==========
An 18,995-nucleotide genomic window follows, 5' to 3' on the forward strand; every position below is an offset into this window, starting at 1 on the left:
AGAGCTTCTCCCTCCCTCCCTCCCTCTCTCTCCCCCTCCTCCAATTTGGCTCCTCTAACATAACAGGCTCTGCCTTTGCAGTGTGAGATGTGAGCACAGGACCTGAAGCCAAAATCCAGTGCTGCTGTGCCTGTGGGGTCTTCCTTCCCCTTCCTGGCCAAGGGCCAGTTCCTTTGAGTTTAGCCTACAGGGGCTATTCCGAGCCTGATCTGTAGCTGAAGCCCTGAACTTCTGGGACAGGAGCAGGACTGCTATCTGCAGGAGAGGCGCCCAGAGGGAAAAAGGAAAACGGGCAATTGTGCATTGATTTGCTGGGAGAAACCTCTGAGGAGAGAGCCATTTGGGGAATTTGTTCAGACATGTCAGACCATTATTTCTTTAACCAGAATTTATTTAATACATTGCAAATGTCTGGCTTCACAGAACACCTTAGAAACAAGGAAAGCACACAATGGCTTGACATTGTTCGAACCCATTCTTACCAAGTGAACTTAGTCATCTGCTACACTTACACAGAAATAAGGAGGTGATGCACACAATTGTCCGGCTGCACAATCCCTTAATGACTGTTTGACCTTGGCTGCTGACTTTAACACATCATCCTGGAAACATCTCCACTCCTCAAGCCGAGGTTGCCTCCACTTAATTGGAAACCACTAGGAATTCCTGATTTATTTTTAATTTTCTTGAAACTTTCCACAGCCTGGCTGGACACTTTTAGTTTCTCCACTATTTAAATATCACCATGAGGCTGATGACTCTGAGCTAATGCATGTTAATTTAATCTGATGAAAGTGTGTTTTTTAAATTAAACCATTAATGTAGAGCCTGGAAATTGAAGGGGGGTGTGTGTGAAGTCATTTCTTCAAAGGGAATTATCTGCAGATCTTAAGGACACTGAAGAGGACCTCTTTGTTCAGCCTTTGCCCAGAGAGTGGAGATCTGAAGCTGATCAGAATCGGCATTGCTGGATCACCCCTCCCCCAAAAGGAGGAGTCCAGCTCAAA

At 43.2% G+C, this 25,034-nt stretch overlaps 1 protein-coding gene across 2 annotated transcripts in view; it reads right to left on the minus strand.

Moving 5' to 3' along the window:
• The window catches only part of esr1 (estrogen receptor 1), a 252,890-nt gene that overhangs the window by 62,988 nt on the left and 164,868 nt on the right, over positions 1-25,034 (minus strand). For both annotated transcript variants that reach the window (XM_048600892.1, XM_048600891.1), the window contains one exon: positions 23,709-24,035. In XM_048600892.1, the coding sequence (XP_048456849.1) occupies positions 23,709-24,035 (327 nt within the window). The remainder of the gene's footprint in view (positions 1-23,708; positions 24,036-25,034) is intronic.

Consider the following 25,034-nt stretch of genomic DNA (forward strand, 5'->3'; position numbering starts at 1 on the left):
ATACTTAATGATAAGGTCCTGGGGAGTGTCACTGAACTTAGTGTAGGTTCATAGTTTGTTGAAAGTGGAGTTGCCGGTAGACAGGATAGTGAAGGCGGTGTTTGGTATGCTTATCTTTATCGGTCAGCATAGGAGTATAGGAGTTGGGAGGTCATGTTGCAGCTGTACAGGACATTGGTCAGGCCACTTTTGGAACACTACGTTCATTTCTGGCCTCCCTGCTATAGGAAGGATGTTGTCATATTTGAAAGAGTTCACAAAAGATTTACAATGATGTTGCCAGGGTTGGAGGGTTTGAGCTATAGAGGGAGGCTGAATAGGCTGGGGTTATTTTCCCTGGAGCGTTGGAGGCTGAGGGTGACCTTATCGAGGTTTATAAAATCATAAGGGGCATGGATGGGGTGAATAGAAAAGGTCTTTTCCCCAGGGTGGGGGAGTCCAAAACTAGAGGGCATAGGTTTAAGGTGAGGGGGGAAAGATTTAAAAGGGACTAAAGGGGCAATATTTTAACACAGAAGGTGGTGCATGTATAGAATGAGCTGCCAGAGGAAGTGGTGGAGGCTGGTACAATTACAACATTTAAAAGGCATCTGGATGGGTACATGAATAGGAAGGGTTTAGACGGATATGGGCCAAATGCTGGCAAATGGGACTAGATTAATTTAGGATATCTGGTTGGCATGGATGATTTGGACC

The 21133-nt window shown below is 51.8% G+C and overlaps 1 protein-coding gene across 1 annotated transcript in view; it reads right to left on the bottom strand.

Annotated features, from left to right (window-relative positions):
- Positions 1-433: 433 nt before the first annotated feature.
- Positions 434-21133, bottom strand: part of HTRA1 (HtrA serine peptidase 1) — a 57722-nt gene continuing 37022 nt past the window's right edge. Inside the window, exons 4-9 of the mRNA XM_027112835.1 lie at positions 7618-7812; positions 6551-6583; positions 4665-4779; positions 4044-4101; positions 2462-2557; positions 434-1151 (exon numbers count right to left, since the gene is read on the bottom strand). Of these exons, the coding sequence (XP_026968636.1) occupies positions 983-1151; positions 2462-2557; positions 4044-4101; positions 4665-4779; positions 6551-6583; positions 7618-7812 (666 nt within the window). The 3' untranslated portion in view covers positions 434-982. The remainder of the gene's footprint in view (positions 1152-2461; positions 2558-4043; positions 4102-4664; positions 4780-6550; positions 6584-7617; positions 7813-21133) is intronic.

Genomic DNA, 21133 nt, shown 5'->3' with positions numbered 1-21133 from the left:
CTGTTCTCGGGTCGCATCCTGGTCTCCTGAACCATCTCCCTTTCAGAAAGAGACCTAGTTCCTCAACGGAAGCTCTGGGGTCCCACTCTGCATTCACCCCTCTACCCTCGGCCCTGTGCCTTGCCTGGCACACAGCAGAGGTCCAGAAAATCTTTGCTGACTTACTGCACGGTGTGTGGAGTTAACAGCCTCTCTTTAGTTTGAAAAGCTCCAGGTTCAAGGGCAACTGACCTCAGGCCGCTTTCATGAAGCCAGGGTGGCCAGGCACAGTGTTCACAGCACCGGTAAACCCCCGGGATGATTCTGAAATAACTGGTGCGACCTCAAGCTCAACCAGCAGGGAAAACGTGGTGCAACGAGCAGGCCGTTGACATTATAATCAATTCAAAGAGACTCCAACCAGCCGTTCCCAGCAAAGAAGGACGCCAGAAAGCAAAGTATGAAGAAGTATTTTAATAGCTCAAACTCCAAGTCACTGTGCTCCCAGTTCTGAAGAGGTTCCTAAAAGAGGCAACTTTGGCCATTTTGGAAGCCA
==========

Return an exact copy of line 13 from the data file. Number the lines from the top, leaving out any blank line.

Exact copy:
CTGTTCTCGGGTCGCATCCTGGTCTCCTGAACCATCTCCCTTTCAGAAAGAGACCTAGTTCCTCAACGGAAGCTCTGGGGTCCCACTCTGCATTCACCCCTCTACCCTCGGCCCTGTGCCTTGCCTGGCACACAGCAGAGGTCCAGAAAATCTTTGCTGACTTACTGCACGGTGTGTGGAGTTAACAGCCTCTCTTTAGTTTGAAAAGCTCCAGGTTCAAGGGCAACTGACCTCAGGCCGCTTTCATGAAGCCAGGGTGGCCAGGCACAGTGTTCACAGCACCGGTAAACCCCCGGGATGATTCTGAAATAACTGGTGCGACCTCAAGCTCAACCAGCAGGGAAAACGTGGTGCAACGAGCAGGCCGTTGACATTATAATCAATTCAAAGAGACTCCAACCAGCCGTTCCCAGCAAAGAAGGACGCCAGAAAGCAAAGTATGAAGAAGTATTTTAATAGCTCAAACTCCAAGTCACTGTGCTCCCAGTTCTGAAGAGGTTCCTAAAAGAGGCAACTTTGGCCATTTTGGAAGCCA